When Colleen read a story about Lori and her confounding, unknown origins, she immediately thought she could help. Over the last 15 years, Colleen had guided Holocaust survivors as they searched and found lost family members. She had aided adoptees in tracking down their birth parents, and in one incredible case that made headlines around the world, Colleen discovered the identity of an unidentified child who died on the Titanic in 1912 by tracing his ancestry through his relatives’ DNA. Since Forensic Genealogy is concerned with using bloodlines, family genealogies and DNA research to legally establish kinship, Colleen has frequently teamed up with estate lawyers to locate missing heirs. Finding Lori’s original identity—and solving where she came from—was just the kind of mystery, Colleen loved to spend time resolving.
Reading the Seattle Times’ article, Colleen immediately realized the impact that DNA could have in finding out who Lori was. Lori had a daughter. If the daughter’s DNA were to be collected, Blake’s DNA report could be removed from the sample. What would be left would be Lori’s DNA, and that could open up a connection to Lori’s relatives.
The DNA was matched with many distant relatives around the world, the closest being Michael Cassidy who lived in Pennsylvania, but the name was too common to narrow down to one person. Fitzpatrick informed Joe Velling of her findings.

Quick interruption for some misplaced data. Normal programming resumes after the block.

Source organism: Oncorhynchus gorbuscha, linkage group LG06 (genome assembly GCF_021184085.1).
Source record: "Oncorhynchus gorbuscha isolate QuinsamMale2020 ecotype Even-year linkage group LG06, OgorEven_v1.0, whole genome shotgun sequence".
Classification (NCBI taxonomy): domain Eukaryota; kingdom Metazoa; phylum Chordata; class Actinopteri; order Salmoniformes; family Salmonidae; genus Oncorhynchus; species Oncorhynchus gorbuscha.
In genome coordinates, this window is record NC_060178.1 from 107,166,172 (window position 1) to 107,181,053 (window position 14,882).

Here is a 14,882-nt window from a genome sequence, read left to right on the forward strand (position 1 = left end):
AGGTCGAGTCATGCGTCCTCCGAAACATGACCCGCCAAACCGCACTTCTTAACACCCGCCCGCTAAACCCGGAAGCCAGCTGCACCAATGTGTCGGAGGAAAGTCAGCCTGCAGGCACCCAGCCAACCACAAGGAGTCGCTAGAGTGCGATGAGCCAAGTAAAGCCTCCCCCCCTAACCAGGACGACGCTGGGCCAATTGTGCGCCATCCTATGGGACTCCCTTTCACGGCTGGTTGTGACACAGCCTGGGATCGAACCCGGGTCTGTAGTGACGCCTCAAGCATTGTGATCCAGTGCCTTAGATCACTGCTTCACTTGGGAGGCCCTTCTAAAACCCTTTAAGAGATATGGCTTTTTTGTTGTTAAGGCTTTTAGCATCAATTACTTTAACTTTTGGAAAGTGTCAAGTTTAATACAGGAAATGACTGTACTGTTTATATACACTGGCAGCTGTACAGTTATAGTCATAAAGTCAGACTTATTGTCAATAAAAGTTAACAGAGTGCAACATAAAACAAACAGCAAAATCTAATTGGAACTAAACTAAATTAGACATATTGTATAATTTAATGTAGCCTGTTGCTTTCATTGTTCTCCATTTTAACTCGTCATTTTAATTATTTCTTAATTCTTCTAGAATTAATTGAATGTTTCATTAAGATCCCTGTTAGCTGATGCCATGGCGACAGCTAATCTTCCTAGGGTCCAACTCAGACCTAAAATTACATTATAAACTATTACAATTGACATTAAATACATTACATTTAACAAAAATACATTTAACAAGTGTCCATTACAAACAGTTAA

Retired Social Security Investigator, Joe Velling was asked to investigate the Lori Ruff case and dig up anything that he could. An old acquaintance of Lori’s said that she had worked as an exotic dancer in the early 1990s, but there was nothing to tell Velling what she had been up to before 1988. Velling, along with a swarm of internet researchers, tried to dig up the truth following Lori’s death without any luck. Most speculated that Lori was in a witness protection program or that she might have been running from her past. The real question is why?
The Ruff family sent a saliva sample of little Jessica to 23andMe and Ancestry.com. These are online genealogy companies that analyze DNA and add their findings to massive databases, which become tools to help people trace their family histories. For Jessica’s family, Velling and Colleen Fitzpatrick, the hope was that some connections would surface that would help reveal Lori’s true identity. “We were just wanting to at least have the ability to give her the answers,” said Miles Darby, Blake’s brother-in-law.